The tall building on the right is the Dai-ichi Insurance Co. (Dai-ichi Sogo) building; on the left, with the rounded tower, is Maruzen, the famous Ginza book seller and haberdasher. Raincoats, imported by Maruzen from Great Britain, were big sellers in 1914. Keyboard calculators, from the US, were first sold in Japan in 1918, also at Maruzen.
“It had been a dark day for me, because it was the day after summer vacation ended. For most students it was a day full of enthusiasm for the resumption of school. Not for me. It was also the day of the ceremony opening the second term, an event I always found disgusting.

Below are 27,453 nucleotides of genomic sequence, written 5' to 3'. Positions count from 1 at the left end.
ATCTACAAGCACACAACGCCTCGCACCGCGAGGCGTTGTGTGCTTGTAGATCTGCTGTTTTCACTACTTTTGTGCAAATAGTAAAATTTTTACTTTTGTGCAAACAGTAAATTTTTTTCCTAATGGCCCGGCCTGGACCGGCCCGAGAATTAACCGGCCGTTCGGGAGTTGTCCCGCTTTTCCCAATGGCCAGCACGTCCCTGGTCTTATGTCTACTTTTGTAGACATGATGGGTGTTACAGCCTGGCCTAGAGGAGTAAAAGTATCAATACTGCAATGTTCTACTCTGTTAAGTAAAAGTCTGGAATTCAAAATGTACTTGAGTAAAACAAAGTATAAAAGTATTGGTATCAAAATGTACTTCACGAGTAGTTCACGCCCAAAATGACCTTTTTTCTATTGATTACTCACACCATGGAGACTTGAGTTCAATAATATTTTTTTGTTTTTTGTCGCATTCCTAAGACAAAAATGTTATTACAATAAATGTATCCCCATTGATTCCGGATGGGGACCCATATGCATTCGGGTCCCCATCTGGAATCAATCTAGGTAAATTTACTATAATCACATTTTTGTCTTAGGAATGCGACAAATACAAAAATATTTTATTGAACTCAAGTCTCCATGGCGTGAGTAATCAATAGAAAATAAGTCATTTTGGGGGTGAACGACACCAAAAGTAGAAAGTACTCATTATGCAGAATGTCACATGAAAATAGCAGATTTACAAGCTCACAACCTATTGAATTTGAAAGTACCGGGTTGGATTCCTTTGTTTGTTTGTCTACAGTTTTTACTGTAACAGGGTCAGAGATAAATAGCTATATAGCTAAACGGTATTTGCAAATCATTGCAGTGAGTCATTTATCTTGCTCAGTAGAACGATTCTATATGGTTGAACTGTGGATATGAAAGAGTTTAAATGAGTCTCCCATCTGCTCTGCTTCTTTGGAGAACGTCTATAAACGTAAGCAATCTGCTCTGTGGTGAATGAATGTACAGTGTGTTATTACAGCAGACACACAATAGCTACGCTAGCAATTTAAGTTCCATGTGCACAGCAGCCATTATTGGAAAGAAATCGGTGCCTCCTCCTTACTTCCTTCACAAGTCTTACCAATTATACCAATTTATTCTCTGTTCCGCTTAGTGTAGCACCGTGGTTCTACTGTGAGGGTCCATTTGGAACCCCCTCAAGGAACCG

“When the convocation ended, I set out for Maruzen, Japan’s largest foreign bookstore, in the downtown Kyobashi district. My oldest sister had asked me to pick up a Western-language book for her. But when I got there, the store hadn’t yet opened. More disgusted than ever, I headed for home again, intending to try once more in the afternoon.
“Two hours later the Maruzen building would be destroyed and the horrifying photograph of the ruins sent around the world to show the devastation wrought by the Great Kanto Earthquake.”
– Something Like An Autobiography, by Akira Kurosawa, 2011